Alabama Census Lawsuit Targeting Immigrants Survives Motion To Dismiss

Bill Clark/CQPHO

A federal judge in Alabama is allowing to move forward a lawsuit that seeks to exclude undocumented immigrants from the census count used to apportion political power in the United States.

U.S. District Judge David Proctor denied a motion to dismiss the lawsuit Wednesday, NPR reported.

The lawsuit was brought by the state of Alabama and U.S. Rep. Mo Brooks (R-AL). They allege that including undocumented immigrants in the census count will cause Alabama to lose an electoral college vote and a U.S. House member to a state with a “larger illegal alien population.”

The U.S. Constitution, in its enumeration clause, dictates that the “whole Number” of people is used to determine how to apportion U.S. representatives across the country.

On Wednesday, Proctor said he was expressing “no view on the merits” of Alabama’s claims in the case, but that he had found that the challengers had established standing, allowing the case to advance to its next procedural stages.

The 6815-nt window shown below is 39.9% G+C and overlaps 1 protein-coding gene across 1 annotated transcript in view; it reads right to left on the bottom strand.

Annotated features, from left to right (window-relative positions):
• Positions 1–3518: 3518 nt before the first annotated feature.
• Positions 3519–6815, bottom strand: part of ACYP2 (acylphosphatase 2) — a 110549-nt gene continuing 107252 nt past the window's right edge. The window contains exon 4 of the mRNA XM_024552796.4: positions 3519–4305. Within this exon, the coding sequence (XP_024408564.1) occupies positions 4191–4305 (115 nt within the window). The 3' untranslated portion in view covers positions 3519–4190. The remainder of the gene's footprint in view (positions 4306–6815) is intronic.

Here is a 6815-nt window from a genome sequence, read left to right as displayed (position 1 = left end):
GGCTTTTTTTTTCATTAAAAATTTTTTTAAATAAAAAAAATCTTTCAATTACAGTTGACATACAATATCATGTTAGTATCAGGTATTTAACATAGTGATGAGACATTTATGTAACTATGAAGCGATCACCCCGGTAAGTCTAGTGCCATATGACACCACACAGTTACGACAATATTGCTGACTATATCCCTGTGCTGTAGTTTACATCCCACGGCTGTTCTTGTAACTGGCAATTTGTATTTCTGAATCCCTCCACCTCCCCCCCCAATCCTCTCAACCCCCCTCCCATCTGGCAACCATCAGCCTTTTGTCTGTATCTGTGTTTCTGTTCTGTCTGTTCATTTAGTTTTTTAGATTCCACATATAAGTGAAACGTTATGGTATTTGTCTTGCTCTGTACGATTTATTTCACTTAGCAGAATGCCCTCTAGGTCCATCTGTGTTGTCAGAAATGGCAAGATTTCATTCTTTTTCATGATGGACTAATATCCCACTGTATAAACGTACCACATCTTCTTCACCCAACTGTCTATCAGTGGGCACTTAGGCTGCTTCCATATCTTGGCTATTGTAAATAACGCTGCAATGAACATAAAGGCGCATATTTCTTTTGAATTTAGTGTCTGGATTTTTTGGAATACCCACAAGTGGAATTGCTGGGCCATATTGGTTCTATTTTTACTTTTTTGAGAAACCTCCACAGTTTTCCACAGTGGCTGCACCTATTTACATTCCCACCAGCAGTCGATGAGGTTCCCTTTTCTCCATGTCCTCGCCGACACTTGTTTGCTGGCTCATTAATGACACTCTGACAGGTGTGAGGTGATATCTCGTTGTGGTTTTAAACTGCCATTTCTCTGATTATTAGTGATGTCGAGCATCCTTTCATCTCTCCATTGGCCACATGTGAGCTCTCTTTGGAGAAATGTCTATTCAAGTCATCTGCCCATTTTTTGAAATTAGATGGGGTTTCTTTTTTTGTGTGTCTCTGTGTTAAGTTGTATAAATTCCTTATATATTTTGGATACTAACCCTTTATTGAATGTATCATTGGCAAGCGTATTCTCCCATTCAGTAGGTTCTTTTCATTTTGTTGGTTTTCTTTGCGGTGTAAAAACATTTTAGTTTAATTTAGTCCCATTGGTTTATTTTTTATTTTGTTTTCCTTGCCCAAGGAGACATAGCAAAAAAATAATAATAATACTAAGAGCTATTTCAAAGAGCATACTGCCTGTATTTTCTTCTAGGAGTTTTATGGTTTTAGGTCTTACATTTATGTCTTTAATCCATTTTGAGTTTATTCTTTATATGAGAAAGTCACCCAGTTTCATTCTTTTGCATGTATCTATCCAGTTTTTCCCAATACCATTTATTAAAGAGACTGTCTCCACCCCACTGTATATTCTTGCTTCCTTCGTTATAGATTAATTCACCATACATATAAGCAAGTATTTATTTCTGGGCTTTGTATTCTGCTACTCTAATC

The lawsuit is separate from the several challenges brought against the Trump administration for adding a citizenship question to the census — an issue that is now before the Supreme Court. In the Alabama case, civil rights groups have intervened to defend the Census’ current system of including undocumented immigrants in its count for congressional apportionment.

Read the judge’s opinion denying the motion to dismiss below:

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